Treatments for Rheumatoid Arthritis


Share on Pinterest
eclipse_images/Getty Images

Rheumatoid arthritis (RA) is a chronic inflammatory condition that causes joint and muscle pain. There’s no cure for RA, but early treatment can help manage the condition, keep you active, and improve your quality of life.

The goals of RA treatment include:

  • reducing inflammation
  • relieving pain
  • preventing or slowing down joint and organ damage

Keep reading to learn about treatment options for RA — from strategies you can use at home to prescription medications and supportive therapies.

Here are several strategies you can follow at home to help relieve the symptoms of RA.

  • Eat a nutritious diet. Giving your body the nutrients it needs can help reduce inflammation.
  • Maintain an active lifestyle. Making movement part of your daily routine can help reduce your RA symptoms.
  • Take time for rest. It’s important to take breaks when you need them and not try to push through pain or swelling.
  • Use heat to soothe stiff joints. Warm baths and heating pads can help relax stiff joints.
  • Use cold to calm inflammation. Ice packs can numb your pain and reduce inflammation.
  • Apply topical products. Creams, gels, and stick-on patches can help reduce pain in your joints and muscles.
  • Try supplements. Some studies have found that omega-3 fish oil and turmeric can help reduce the pain of RA. Always talk with your doctor before you begin taking any supplements.

Your doctor might prescribe several different medications to help treat your RA. These medications include:

  • Disease-modifying anti-rheumatic drugs (DMARDs). DMARDs can help reduce the symptoms of RA and slow down its progression. People often take a combination of two different DMARDs to treat their RA.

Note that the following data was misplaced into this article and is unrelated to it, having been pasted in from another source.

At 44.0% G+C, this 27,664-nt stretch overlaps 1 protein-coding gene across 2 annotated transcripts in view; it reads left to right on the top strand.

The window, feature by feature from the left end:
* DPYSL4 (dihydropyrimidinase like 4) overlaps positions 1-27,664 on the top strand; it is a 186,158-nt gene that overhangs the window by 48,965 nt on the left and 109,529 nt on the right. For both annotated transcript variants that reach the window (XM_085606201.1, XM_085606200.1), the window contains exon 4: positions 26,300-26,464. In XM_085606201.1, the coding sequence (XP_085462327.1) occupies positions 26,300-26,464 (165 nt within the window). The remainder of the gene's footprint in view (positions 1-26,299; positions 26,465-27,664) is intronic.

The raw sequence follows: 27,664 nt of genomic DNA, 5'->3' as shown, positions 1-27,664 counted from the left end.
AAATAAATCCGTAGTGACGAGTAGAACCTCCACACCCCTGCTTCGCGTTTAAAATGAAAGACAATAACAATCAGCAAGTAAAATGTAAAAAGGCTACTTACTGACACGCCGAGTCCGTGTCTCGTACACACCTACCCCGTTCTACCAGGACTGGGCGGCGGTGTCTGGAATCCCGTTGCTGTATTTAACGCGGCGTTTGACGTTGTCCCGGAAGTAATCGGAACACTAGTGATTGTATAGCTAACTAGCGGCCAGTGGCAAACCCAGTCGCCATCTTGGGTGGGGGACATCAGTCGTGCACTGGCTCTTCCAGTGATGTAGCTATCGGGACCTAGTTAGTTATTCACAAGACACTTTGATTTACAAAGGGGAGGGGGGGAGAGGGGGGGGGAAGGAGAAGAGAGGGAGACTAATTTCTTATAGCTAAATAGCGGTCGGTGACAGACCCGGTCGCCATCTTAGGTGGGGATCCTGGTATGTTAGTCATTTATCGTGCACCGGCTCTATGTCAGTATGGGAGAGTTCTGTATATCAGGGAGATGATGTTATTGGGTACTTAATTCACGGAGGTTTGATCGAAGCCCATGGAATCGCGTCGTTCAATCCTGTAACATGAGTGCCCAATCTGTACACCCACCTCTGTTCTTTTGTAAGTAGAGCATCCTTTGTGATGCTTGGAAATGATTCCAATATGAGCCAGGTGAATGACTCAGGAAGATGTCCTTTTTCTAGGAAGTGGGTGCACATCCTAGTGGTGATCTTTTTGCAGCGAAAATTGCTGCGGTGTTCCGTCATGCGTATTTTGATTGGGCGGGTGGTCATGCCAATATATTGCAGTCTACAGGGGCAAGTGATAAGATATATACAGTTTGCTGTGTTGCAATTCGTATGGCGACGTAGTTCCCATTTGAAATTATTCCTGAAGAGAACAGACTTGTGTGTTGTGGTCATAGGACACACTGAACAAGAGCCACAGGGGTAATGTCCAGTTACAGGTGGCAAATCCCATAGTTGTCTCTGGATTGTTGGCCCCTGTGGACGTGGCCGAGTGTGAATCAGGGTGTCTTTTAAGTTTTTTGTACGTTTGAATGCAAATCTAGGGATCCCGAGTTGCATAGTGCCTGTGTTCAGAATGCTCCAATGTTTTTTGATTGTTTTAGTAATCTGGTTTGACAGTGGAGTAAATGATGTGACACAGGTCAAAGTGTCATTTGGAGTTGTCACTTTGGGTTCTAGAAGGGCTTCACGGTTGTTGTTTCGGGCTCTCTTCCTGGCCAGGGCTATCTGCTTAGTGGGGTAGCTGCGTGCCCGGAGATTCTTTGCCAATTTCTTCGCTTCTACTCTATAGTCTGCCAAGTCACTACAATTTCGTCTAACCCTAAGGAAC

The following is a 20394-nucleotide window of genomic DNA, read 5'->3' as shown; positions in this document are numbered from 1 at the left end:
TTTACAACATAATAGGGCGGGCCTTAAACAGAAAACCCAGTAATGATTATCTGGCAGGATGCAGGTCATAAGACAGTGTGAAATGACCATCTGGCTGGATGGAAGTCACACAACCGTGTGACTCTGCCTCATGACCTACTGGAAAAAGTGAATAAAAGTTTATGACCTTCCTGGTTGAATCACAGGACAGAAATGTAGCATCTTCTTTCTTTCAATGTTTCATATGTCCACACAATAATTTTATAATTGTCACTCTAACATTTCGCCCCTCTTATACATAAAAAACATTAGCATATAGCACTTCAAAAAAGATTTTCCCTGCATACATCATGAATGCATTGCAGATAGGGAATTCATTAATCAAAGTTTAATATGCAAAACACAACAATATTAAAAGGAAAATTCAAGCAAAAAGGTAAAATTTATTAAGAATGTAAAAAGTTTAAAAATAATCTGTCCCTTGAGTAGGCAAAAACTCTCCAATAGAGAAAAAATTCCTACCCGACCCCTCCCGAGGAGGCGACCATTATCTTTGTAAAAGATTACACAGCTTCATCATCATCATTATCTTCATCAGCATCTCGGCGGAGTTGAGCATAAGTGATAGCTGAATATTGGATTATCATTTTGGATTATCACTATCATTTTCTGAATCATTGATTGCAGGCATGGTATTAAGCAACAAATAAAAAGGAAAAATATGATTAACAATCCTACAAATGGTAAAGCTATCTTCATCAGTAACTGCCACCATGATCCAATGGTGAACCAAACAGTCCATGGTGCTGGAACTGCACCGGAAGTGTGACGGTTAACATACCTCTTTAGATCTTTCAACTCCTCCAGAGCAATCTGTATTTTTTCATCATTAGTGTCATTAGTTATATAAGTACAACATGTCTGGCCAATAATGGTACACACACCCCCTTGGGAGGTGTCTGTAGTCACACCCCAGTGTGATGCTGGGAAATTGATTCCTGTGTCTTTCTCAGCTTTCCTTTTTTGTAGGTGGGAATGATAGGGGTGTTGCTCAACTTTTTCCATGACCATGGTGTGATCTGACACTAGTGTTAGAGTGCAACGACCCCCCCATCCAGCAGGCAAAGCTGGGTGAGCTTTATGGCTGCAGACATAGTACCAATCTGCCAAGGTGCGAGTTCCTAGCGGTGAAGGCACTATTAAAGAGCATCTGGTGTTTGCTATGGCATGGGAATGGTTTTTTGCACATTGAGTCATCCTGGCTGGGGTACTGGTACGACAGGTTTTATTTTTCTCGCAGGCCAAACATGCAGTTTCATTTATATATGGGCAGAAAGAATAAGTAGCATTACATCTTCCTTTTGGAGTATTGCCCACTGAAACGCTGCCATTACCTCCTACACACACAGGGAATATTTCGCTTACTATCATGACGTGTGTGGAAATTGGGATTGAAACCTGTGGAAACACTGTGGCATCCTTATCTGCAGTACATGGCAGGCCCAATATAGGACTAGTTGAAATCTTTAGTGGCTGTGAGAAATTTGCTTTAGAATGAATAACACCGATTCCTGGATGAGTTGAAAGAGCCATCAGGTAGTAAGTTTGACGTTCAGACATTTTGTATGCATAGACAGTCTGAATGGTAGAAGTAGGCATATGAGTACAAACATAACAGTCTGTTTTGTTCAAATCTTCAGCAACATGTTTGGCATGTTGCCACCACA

• Biological treatments. Biological treatments are often taken if DMADs have not been effective on their own. These treatments are given by injection and work in combination with DMARDs.
  • JAK inhibitors. JAK inhibitors are a newer kind of DMARD that are sometimes used to treat severe RA. They’re an option for people who do not get relief from traditional DMARDs or biological treatments.
  • Pain management medication. Prescription medications such as nonsteroidal anti-inflammatory drugs (NSAIDs), acetaminophen, muscle relaxers, or opioids, can be used to help manage the pain of an RA flare-up.
  • Corticosteroids. Corticosteroids are sometimes prescribed on a short-term basis to help relieve inflammation.

Supportive therapies such as physical therapy and occupational therapy can be beneficial for RA pain management.

  • Physical therapy. Physical therapy is a great way to reduce your pain by improving your flexibility and strengthening your muscles.
  • Occupational therapy. An occupational therapist can show you movements and techniques that might help make tasks easier and can recommend supportive devices.
  • Podiatry. A podiatrist can recommend specialized shoes or insoles that reduce pressure on your joints and relieve pain.
  • Complementary therapies. Some people find relief from massage therapychiropractic careacupuncture, and other complementary therapies.
  • Surgeries. RA sometimes requires surgical treatment to fix damaged joints or relieve pressure on your nerves.
JPeei Clinic